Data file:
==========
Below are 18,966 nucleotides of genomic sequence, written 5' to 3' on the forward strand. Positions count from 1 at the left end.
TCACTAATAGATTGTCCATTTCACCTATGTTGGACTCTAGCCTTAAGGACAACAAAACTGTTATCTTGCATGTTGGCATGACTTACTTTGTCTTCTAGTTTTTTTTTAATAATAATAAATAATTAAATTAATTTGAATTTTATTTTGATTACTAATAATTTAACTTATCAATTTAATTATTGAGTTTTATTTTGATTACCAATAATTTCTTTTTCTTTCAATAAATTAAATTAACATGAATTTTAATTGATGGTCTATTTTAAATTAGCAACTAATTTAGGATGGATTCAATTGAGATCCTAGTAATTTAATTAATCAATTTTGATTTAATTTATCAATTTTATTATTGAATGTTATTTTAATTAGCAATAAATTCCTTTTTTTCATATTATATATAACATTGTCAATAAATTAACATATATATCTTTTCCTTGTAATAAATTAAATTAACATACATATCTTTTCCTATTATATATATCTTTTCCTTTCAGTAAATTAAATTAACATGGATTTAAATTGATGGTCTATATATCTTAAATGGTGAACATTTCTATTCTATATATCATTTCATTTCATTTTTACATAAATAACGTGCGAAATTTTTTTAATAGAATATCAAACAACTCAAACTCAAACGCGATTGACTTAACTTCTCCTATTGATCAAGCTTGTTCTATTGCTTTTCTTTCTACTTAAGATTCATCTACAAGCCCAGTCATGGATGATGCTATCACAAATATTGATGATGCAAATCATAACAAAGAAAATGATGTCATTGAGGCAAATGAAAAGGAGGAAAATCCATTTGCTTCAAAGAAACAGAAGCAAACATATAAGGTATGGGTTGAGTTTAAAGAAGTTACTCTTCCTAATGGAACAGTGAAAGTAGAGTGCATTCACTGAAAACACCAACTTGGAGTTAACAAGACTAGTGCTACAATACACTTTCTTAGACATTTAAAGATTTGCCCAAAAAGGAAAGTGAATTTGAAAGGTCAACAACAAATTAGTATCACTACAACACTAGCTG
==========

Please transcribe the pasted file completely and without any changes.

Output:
Below are 18,966 nucleotides of genomic sequence, written 5' to 3' on the forward strand. Positions count from 1 at the left end.
TCACTAATAGATTGTCCATTTCACCTATGTTGGACTCTAGCCTTAAGGACAACAAAACTGTTATCTTGCATGTTGGCATGACTTACTTTGTCTTCTAGTTTTTTTTTAATAATAATAAATAATTAAATTAATTTGAATTTTATTTTGATTACTAATAATTTAACTTATCAATTTAATTATTGAGTTTTATTTTGATTACCAATAATTTCTTTTTCTTTCAATAAATTAAATTAACATGAATTTTAATTGATGGTCTATTTTAAATTAGCAACTAATTTAGGATGGATTCAATTGAGATCCTAGTAATTTAATTAATCAATTTTGATTTAATTTATCAATTTTATTATTGAATGTTATTTTAATTAGCAATAAATTCCTTTTTTTCATATTATATATAACATTGTCAATAAATTAACATATATATCTTTTCCTTGTAATAAATTAAATTAACATACATATCTTTTCCTATTATATATATCTTTTCCTTTCAGTAAATTAAATTAACATGGATTTAAATTGATGGTCTATATATCTTAAATGGTGAACATTTCTATTCTATATATCATTTCATTTCATTTTTACATAAATAACGTGCGAAATTTTTTTAATAGAATATCAAACAACTCAAACTCAAACGCGATTGACTTAACTTCTCCTATTGATCAAGCTTGTTCTATTGCTTTTCTTTCTACTTAAGATTCATCTACAAGCCCAGTCATGGATGATGCTATCACAAATATTGATGATGCAAATCATAACAAAGAAAATGATGTCATTGAGGCAAATGAAAAGGAGGAAAATCCATTTGCTTCAAAGAAACAGAAGCAAACATATAAGGTATGGGTTGAGTTTAAAGAAGTTACTCTTCCTAATGGAACAGTGAAAGTAGAGTGCATTCACTGAAAACACCAACTTGGAGTTAACAAGACTAGTGCTACAATACACTTTCTTAGACATTTAAAGATTTGCCCAAAAAGGAAAGTGAATTTGAAAGGTCAACAACAAATTAGTATCACTACAACACTAGCTG